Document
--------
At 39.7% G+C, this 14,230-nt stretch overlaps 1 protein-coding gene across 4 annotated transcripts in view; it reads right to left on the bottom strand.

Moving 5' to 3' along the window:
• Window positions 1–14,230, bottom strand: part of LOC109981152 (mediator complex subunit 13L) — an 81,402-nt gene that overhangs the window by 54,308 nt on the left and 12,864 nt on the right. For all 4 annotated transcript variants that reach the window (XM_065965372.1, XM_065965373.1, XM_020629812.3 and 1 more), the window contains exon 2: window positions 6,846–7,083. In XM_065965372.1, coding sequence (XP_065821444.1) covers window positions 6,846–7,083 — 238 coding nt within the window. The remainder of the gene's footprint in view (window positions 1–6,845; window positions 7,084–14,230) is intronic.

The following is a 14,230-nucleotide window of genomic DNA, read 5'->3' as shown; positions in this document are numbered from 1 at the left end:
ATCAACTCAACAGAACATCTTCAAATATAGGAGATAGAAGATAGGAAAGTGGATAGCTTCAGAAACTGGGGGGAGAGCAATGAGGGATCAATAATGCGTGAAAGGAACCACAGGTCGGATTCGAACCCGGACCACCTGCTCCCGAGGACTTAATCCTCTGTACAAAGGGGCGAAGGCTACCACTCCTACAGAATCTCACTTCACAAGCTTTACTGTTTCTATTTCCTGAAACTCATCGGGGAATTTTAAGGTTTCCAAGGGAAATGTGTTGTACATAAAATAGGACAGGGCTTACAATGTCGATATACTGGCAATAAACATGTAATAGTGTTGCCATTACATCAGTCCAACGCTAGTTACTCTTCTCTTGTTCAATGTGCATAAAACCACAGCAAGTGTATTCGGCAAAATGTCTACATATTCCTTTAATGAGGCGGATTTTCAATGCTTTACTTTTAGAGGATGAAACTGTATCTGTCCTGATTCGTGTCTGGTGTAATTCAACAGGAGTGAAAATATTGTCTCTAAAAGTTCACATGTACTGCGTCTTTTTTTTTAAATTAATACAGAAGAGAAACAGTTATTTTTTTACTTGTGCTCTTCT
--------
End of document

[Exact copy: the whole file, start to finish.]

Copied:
At 39.7% G+C, this 14,230-nt stretch overlaps 1 protein-coding gene across 4 annotated transcripts in view; it reads right to left on the bottom strand.

Moving 5' to 3' along the window:
• Window positions 1–14,230, bottom strand: part of LOC109981152 (mediator complex subunit 13L) — an 81,402-nt gene that overhangs the window by 54,308 nt on the left and 12,864 nt on the right. For all 4 annotated transcript variants that reach the window (XM_065965372.1, XM_065965373.1, XM_020629812.3 and 1 more), the window contains exon 2: window positions 6,846–7,083. In XM_065965372.1, coding sequence (XP_065821444.1) covers window positions 6,846–7,083 — 238 coding nt within the window. The remainder of the gene's footprint in view (window positions 1–6,845; window positions 7,084–14,230) is intronic.

The following is a 14,230-nucleotide window of genomic DNA, read 5'->3' as shown; positions in this document are numbered from 1 at the left end:
ATCAACTCAACAGAACATCTTCAAATATAGGAGATAGAAGATAGGAAAGTGGATAGCTTCAGAAACTGGGGGGAGAGCAATGAGGGATCAATAATGCGTGAAAGGAACCACAGGTCGGATTCGAACCCGGACCACCTGCTCCCGAGGACTTAATCCTCTGTACAAAGGGGCGAAGGCTACCACTCCTACAGAATCTCACTTCACAAGCTTTACTGTTTCTATTTCCTGAAACTCATCGGGGAATTTTAAGGTTTCCAAGGGAAATGTGTTGTACATAAAATAGGACAGGGCTTACAATGTCGATATACTGGCAATAAACATGTAATAGTGTTGCCATTACATCAGTCCAACGCTAGTTACTCTTCTCTTGTTCAATGTGCATAAAACCACAGCAAGTGTATTCGGCAAAATGTCTACATATTCCTTTAATGAGGCGGATTTTCAATGCTTTACTTTTAGAGGATGAAACTGTATCTGTCCTGATTCGTGTCTGGTGTAATTCAACAGGAGTGAAAATATTGTCTCTAAAAGTTCACATGTACTGCGTCTTTTTTTTTAAATTAATACAGAAGAGAAACAGTTATTTTTTTACTTGTGCTCTTCT